Michael G. Ignatieff—a Harvard Kennedy School professor and the former leader of Canada’s Liberal Party—discussed his highly personal reasons for pursuing high office in his home country during a speech at the Harvard Book Store Wednesday.
“I don’t apologize for the raw, naked, unbridled ambition that drove me to do it,” said Ignatieff, who argued that such ambition was necessary to make it through the brutal political landscape.
Ignatieff held the event to talk about his recent book, “Fire and Ashes: Success and Failure in Politics.”
Ignatieff left the Kennedy School in 2005 to run for a seat in the House of Commons of Canada as a member of the Liberal Party and rose to leader of the party and leader of the Official Opposition before losing his seat in the 2011 federal elections after his party’s worst showing in history.
Ignatieff’s book details his ascension to power in the Liberal Party, where he sat poised to become prime minister, as well as his failures and “naivete” in office.
After leaving Harvard, Ignatieff found a world where “you have to fight for your standing, you have to fight to be heard at all,” he said.
He went on to describe the political sphere as a tough place for even the most confident and hardened politician.
“You have to have a crazy idealism to get you through the tough parts,” he said. “You have to put it all on the line—lives, their careers, everything.”
When asked if he wanted to be prime minister, Ignatieff answered without pausing, “Yes.”
“[The party] told me I could be prime minister.... I went into it entirely for myself, no doubt about it,” said Ignatieff, who also served as the director of the Carr Center for Human Rights before turning his attention to politics.
Instead, he argued that such ambition was needed just to draw people into politics. “If you knew what you were in for before you went into politics, no one would do it,” Ignatieff said.
Yet Ignatieff said that people should aspire to the highest political offices. He decided to write the book, he said, for those who looked at his political career and said, “ 'he didn’t quite get there, but I will.' ”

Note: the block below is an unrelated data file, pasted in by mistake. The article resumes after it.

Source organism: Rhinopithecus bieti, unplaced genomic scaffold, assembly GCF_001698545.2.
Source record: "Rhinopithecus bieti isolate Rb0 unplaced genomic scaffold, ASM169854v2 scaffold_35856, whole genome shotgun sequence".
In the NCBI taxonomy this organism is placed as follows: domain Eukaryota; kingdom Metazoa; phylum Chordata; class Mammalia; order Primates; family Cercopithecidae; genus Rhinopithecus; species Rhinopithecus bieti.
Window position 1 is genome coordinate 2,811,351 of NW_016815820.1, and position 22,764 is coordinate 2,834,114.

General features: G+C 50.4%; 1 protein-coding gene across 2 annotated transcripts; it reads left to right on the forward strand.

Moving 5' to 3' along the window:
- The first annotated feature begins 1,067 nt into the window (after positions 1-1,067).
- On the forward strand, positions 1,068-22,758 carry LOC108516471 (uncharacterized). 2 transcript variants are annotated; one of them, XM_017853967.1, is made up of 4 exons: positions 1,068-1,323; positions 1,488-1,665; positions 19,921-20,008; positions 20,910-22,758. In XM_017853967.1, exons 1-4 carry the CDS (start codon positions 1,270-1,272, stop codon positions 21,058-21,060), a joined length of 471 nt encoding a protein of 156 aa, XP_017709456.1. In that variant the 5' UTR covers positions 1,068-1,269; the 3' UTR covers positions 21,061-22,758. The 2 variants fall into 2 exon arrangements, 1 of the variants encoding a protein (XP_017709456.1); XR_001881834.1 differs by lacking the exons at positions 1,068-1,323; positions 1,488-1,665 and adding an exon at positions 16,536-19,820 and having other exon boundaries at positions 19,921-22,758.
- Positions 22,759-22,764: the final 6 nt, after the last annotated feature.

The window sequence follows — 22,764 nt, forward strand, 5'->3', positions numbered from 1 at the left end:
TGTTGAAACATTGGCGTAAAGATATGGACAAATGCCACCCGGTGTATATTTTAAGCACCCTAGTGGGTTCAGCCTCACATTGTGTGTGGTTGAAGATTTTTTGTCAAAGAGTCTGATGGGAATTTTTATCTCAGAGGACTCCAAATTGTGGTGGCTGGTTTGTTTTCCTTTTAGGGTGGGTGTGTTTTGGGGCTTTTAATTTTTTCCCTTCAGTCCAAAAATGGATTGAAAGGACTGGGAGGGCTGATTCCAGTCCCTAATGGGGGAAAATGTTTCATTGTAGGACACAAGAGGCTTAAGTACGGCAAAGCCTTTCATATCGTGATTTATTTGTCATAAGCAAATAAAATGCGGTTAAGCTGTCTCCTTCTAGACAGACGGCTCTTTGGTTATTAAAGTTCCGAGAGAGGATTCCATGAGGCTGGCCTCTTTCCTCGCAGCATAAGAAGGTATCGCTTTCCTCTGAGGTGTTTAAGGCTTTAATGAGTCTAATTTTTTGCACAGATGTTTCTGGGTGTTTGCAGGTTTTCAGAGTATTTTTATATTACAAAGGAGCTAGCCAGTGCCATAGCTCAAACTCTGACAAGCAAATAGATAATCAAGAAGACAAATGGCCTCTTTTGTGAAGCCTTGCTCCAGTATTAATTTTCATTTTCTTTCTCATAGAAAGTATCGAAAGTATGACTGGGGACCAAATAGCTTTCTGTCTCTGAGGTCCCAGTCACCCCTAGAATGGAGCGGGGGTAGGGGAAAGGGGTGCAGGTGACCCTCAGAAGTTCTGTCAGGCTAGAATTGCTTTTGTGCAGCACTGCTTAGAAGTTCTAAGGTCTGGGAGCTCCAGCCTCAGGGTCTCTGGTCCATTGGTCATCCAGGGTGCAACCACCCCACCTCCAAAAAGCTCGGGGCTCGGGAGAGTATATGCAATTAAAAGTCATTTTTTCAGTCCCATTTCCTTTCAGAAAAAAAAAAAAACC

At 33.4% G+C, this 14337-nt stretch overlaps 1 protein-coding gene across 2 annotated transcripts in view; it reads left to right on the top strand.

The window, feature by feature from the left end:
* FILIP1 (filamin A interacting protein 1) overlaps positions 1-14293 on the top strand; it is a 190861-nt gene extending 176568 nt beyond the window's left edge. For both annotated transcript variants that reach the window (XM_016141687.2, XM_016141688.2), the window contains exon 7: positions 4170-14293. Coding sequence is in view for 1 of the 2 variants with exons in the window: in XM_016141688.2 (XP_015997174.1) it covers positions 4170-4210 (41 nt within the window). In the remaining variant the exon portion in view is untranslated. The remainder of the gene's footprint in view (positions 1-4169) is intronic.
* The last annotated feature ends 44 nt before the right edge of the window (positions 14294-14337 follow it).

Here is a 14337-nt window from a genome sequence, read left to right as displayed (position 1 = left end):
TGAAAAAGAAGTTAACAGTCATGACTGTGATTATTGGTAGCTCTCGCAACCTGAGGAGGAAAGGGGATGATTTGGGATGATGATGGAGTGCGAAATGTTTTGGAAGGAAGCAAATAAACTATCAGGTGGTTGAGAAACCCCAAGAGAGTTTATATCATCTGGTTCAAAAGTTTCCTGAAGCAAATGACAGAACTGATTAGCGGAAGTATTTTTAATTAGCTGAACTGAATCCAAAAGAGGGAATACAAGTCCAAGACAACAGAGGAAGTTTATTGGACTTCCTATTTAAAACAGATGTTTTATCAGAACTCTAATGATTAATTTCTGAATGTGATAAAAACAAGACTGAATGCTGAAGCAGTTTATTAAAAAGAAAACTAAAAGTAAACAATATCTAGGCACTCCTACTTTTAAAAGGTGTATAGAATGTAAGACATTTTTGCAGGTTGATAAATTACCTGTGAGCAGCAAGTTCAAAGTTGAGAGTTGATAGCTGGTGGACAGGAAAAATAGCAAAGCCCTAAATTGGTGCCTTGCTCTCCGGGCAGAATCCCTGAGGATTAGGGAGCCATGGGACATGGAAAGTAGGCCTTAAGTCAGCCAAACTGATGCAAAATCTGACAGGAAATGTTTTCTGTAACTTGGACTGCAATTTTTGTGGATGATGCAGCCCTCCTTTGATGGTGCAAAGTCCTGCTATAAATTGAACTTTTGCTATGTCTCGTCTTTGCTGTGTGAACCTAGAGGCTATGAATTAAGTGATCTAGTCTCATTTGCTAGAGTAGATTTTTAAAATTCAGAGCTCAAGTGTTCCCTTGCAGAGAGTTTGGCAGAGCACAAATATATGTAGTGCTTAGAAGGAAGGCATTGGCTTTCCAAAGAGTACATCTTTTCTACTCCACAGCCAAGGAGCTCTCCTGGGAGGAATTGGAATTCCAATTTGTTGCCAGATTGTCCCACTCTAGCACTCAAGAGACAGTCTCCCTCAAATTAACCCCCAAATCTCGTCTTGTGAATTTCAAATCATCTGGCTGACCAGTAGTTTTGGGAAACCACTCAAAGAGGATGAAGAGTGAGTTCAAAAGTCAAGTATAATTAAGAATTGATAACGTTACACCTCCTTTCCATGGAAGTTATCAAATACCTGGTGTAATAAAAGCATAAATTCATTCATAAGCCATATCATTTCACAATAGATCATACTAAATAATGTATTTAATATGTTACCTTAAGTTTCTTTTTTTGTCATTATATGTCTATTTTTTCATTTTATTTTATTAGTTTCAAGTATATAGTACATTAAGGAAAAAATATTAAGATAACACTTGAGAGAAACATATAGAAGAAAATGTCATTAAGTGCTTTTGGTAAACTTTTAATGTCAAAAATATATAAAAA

According to Ignatieff, his book details his political mistakes and misunderstandings—“here are a few things you really have to know” about political life, he said.
After leaving Canada to pursue his Ph.D. in history at Harvard in the 1970s, Ignatieff worked as a freelance writer in London before coming in 2000 to join the faculty at the Kennedy School, which proved to be a point of contention in Canada.
“It’s painful to be told you don’t belong,” he said, recounting crowds who greeted his return to Canada and the declaration of his candidacy for parliament with signs that read, “go home."
“He has been extremely honest,” said Gaurav Keerthi, a Kennedy School student enrolled in Ignatieff’s class. “It takes a certain type of courage to be that frank in your failure.”
—Staff writer Tyler S. Olkowski can be reached at firstname.lastname@example.org.
Ignatieff Runs for Prime MinisterAs Canadian undergraduates watch the federal election unfold today in their home country, they will see one candidate who is a fellow Harvardian—Michael G. Ignatieff, a 1976 graduate of Harvard’s Graduate School of Arts and Sciences and a former professor at the Kennedy School.
A Country TornThe defeat of Ignatieff and his Liberal Party is, indeed, a sad moment in Canada’s narrative not only for what it signifies politically, but also because it shows a widespread fear of progress.
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